It certainly piques my interest that three odd years after China helped lift the global and regional neighbouring economies during the GFC (with a RMB 4 trillion stimulus package 扩大内需十项措施), scepticism toward their economic intent still remains.
Critics then levelled accusations that China was compounding an already hyper-inflated and overheated global economy. Ulterior political intentions and self-determinism aside, the fundamental truth for the Chinese remained – there was little for the bottom-lined focused Chinese to gain in an unstable economic environment.
It seems from the initial salvos at the Davos 2012 World Economic Forum Meeting that the lens in viewing China is still one of skepticism. Internally, is China going to have a hard or soft landing, will its economy overheat, does it have the right balance of investment and consumption? And the number of cynics of what China does overseas seem to be growing. See - Chinese overseas investment draws Davos scrutiny (New Zealand Herald, January 27, 2012)
“The problem in non-Chinese public opinion is that there’s a Chinese official behind every Chinese business person,” World Trade Organization director-general Pascal Lamy.
This, Lamy argues is a question of perception that needs to be tweaked by developing a ‘better’ grand narrative. See also - China’s reality lost in translation, Davos told (Channel News Asia, Jan 26, 2012).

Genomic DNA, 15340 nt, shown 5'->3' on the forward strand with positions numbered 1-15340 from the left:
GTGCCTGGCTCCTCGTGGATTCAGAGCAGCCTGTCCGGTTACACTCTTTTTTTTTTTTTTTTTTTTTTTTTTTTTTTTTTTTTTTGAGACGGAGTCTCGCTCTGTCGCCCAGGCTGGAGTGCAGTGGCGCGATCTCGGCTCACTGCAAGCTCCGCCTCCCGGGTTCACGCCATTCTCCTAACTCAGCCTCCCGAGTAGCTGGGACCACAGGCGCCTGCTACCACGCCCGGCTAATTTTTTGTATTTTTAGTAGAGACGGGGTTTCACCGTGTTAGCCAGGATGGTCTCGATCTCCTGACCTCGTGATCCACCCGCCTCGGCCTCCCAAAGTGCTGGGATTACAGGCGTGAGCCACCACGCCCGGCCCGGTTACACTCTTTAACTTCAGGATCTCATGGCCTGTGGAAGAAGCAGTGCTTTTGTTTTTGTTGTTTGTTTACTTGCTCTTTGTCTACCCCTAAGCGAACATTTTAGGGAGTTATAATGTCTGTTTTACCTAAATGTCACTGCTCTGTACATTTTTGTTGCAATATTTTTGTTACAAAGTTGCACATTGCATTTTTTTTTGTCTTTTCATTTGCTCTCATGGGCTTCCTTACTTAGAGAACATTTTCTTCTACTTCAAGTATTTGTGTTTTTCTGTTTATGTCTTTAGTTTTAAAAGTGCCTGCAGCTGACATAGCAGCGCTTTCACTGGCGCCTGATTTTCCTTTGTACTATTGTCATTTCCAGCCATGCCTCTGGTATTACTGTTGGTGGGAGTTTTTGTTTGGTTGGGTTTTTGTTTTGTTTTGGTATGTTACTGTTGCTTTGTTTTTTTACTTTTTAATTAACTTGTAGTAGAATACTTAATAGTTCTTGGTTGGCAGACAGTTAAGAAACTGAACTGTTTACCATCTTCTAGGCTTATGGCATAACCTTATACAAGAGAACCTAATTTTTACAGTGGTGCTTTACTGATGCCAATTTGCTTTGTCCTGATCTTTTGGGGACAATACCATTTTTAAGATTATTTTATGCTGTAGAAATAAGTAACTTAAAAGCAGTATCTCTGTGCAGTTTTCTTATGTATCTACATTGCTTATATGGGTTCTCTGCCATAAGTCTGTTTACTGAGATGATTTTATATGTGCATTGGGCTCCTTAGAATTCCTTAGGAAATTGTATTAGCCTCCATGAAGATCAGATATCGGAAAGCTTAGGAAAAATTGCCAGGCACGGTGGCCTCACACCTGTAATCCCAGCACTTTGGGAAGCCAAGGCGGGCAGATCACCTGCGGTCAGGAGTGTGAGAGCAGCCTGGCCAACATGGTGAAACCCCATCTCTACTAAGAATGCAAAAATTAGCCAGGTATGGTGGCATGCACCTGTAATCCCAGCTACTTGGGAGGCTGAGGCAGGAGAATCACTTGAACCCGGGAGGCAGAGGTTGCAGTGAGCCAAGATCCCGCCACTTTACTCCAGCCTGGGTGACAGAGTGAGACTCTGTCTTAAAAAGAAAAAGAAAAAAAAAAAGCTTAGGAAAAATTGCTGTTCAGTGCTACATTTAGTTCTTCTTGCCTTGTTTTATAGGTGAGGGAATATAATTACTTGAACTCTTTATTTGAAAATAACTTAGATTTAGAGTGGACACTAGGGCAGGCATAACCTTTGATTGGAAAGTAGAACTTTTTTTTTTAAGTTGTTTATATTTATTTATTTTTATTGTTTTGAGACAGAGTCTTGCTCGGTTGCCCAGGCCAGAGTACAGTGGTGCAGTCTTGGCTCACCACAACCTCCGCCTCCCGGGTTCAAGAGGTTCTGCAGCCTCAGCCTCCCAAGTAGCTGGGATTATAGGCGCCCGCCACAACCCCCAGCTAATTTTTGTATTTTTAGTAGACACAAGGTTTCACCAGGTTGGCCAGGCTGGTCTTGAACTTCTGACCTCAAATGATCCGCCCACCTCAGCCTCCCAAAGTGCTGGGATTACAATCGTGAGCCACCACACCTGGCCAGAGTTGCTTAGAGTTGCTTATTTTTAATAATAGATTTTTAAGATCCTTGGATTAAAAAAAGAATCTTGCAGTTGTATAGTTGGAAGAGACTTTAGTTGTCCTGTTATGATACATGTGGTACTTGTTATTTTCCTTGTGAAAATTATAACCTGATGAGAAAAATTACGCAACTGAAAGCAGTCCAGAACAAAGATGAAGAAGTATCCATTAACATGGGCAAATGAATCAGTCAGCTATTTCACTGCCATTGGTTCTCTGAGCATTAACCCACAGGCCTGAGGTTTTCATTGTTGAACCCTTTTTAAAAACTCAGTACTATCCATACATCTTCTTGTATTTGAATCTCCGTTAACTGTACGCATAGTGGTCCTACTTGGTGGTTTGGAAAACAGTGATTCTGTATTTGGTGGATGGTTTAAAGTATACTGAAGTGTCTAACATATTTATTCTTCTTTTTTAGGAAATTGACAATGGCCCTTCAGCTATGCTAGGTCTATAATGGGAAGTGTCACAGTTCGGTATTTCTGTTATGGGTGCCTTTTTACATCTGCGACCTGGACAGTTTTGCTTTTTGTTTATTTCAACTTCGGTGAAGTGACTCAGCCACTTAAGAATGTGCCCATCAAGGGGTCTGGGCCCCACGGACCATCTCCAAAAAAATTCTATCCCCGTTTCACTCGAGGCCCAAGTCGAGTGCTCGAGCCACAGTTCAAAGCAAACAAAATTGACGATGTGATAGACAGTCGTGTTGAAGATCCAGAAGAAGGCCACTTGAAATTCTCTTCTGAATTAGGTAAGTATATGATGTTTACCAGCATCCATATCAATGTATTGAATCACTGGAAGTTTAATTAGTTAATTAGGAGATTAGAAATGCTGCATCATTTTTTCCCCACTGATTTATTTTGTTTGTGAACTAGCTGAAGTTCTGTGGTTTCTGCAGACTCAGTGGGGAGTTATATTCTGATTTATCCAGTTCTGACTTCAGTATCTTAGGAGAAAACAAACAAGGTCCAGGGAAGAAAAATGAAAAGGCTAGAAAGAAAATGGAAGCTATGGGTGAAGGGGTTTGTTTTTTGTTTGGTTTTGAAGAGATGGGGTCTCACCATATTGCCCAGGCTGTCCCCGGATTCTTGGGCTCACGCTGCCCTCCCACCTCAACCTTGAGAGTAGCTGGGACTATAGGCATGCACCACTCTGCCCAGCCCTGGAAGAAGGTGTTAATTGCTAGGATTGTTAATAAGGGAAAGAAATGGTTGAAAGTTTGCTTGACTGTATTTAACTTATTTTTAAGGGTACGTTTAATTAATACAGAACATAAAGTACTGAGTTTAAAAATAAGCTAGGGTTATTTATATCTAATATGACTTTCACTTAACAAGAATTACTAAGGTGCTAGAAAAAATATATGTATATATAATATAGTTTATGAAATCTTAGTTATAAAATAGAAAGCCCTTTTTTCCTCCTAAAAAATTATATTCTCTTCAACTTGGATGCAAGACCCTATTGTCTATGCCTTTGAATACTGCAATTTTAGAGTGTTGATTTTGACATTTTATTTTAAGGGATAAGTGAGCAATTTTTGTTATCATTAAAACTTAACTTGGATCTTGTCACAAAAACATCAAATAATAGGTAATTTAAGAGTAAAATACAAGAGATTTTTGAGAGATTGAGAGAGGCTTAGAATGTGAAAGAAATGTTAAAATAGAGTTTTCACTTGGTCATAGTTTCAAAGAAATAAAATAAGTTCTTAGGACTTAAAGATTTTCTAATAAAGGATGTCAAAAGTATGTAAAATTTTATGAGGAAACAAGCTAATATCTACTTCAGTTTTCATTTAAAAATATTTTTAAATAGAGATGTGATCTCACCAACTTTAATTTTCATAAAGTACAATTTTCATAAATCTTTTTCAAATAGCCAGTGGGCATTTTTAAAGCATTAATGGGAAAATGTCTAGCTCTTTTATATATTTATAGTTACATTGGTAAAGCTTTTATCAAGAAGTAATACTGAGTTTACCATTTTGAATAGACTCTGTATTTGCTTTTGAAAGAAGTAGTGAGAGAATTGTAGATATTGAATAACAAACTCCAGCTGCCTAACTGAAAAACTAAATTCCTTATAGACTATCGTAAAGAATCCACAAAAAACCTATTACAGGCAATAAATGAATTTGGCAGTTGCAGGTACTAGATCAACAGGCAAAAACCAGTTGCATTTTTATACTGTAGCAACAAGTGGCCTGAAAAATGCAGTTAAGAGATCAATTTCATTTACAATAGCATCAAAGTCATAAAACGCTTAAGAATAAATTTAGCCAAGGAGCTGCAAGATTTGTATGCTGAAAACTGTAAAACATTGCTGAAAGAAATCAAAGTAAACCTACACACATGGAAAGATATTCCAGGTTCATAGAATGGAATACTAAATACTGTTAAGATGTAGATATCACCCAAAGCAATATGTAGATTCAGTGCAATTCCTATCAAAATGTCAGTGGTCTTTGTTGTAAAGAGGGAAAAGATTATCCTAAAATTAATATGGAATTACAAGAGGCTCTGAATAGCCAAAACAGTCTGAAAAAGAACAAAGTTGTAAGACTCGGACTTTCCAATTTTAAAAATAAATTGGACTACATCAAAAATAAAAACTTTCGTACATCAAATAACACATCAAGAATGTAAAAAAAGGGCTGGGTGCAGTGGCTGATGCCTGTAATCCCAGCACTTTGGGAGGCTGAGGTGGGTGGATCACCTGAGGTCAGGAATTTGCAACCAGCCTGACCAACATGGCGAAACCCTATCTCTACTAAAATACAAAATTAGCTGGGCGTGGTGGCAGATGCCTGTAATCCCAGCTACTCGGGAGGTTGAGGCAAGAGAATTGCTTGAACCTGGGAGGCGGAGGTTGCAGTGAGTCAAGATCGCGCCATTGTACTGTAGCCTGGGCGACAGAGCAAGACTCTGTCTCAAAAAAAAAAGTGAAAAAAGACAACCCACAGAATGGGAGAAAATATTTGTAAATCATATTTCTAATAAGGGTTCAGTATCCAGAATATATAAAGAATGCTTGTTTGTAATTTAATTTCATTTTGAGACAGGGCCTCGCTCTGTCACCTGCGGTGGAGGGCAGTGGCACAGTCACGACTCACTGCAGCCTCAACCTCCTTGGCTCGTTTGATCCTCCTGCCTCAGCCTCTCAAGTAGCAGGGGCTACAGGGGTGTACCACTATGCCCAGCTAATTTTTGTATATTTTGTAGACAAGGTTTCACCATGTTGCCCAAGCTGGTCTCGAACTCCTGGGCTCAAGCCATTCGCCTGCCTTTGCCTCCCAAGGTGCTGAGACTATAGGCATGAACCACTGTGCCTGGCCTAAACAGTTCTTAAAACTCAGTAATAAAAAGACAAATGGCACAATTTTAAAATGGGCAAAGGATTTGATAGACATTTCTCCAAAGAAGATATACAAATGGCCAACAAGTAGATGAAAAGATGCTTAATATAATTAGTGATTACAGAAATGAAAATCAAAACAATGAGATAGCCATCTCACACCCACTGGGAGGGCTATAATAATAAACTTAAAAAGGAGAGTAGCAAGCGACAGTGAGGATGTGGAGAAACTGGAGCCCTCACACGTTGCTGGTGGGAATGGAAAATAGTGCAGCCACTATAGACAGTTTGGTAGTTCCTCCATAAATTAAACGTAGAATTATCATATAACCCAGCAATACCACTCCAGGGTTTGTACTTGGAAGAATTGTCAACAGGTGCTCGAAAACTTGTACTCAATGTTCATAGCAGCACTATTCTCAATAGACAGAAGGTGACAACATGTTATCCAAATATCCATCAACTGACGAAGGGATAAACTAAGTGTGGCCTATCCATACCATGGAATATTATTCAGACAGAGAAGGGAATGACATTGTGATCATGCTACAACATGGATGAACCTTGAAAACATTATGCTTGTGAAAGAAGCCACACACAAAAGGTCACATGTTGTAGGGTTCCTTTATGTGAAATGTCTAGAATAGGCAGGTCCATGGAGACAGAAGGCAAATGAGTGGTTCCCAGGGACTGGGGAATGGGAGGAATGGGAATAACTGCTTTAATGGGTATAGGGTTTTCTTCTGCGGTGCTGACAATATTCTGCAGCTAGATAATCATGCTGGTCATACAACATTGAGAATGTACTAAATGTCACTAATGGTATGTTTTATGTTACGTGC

What is also particularly interesting is the question of timing of the Davos meet. Pegged squarely during the Chinese Lunar New Year period, the top Chinese leaders were always going to give this meet a miss. See - China Dials Back Its Davos Presence in Holiday Week (Wall Street Journal, Jan 26, 2012).
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Davos 2012: Who’s afraid of China?
By Tim Weber
Business editor, BBC News website, Davos
Source – BBC, published January 26, 2012
- Many in the West worry about being overwhelmed by the sheer size and strength of the Chinese economy. Photo – Getty Images
So, who’s afraid of China’s economic power?
Mention the topic in polite conversation, and chances are that you’ll hear complaints about dumping cheap products, stealing jobs and grabbing resources.
If you talk to politicians and economists, you may hear complaints that China is keeping its currency undervalued. There are worries about the size of its foreign currency reserves – currently approaching a massive $4tn (£2.55tn). Read the rest of this entry »
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